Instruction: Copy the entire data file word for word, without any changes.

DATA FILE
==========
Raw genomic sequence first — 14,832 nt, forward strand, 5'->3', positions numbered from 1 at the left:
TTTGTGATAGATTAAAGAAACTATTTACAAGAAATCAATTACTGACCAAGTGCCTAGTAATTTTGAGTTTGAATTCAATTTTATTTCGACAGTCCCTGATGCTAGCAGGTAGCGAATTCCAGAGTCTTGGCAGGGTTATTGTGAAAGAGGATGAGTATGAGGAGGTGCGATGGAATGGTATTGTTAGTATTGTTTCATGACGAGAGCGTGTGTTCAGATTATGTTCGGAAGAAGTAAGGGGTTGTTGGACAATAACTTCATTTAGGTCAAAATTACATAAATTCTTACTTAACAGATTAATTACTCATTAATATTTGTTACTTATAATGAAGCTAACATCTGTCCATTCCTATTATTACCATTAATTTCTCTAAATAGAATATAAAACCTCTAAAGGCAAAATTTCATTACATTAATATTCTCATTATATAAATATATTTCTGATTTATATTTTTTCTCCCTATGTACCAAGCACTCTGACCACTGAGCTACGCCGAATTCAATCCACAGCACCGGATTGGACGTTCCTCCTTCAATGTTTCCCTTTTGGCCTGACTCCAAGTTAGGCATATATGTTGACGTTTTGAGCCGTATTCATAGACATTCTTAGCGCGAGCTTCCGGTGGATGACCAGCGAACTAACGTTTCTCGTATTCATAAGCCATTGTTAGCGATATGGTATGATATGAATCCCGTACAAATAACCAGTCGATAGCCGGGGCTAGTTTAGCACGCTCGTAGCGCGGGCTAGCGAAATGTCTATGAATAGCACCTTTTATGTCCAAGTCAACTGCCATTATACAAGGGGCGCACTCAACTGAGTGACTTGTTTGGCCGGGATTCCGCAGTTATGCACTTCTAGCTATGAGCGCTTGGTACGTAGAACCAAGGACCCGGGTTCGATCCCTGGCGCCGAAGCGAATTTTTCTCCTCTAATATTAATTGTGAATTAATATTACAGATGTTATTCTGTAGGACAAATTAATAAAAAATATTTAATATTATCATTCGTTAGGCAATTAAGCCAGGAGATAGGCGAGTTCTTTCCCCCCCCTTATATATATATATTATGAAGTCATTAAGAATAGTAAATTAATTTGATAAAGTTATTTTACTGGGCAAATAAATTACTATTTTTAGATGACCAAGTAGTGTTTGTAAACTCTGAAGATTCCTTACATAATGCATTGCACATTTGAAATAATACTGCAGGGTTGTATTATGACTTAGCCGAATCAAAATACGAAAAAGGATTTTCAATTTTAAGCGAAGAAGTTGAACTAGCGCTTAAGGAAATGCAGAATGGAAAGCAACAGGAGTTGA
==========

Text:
Raw genomic sequence first — 14,832 nt, forward strand, 5'->3', positions numbered from 1 at the left:
TTTGTGATAGATTAAAGAAACTATTTACAAGAAATCAATTACTGACCAAGTGCCTAGTAATTTTGAGTTTGAATTCAATTTTATTTCGACAGTCCCTGATGCTAGCAGGTAGCGAATTCCAGAGTCTTGGCAGGGTTATTGTGAAAGAGGATGAGTATGAGGAGGTGCGATGGAATGGTATTGTTAGTATTGTTTCATGACGAGAGCGTGTGTTCAGATTATGTTCGGAAGAAGTAAGGGGTTGTTGGACAATAACTTCATTTAGGTCAAAATTACATAAATTCTTACTTAACAGATTAATTACTCATTAATATTTGTTACTTATAATGAAGCTAACATCTGTCCATTCCTATTATTACCATTAATTTCTCTAAATAGAATATAAAACCTCTAAAGGCAAAATTTCATTACATTAATATTCTCATTATATAAATATATTTCTGATTTATATTTTTTCTCCCTATGTACCAAGCACTCTGACCACTGAGCTACGCCGAATTCAATCCACAGCACCGGATTGGACGTTCCTCCTTCAATGTTTCCCTTTTGGCCTGACTCCAAGTTAGGCATATATGTTGACGTTTTGAGCCGTATTCATAGACATTCTTAGCGCGAGCTTCCGGTGGATGACCAGCGAACTAACGTTTCTCGTATTCATAAGCCATTGTTAGCGATATGGTATGATATGAATCCCGTACAAATAACCAGTCGATAGCCGGGGCTAGTTTAGCACGCTCGTAGCGCGGGCTAGCGAAATGTCTATGAATAGCACCTTTTATGTCCAAGTCAACTGCCATTATACAAGGGGCGCACTCAACTGAGTGACTTGTTTGGCCGGGATTCCGCAGTTATGCACTTCTAGCTATGAGCGCTTGGTACGTAGAACCAAGGACCCGGGTTCGATCCCTGGCGCCGAAGCGAATTTTTCTCCTCTAATATTAATTGTGAATTAATATTACAGATGTTATTCTGTAGGACAAATTAATAAAAAATATTTAATATTATCATTCGTTAGGCAATTAAGCCAGGAGATAGGCGAGTTCTTTCCCCCCCCTTATATATATATATTATGAAGTCATTAAGAATAGTAAATTAATTTGATAAAGTTATTTTACTGGGCAAATAAATTACTATTTTTAGATGACCAAGTAGTGTTTGTAAACTCTGAAGATTCCTTACATAATGCATTGCACATTTGAAATAATACTGCAGGGTTGTATTATGACTTAGCCGAATCAAAATACGAAAAAGGATTTTCAATTTTAAGCGAAGAAGTTGAACTAGCGCTTAAGGAAATGCAGAATGGAAAGCAACAGGAGTTGA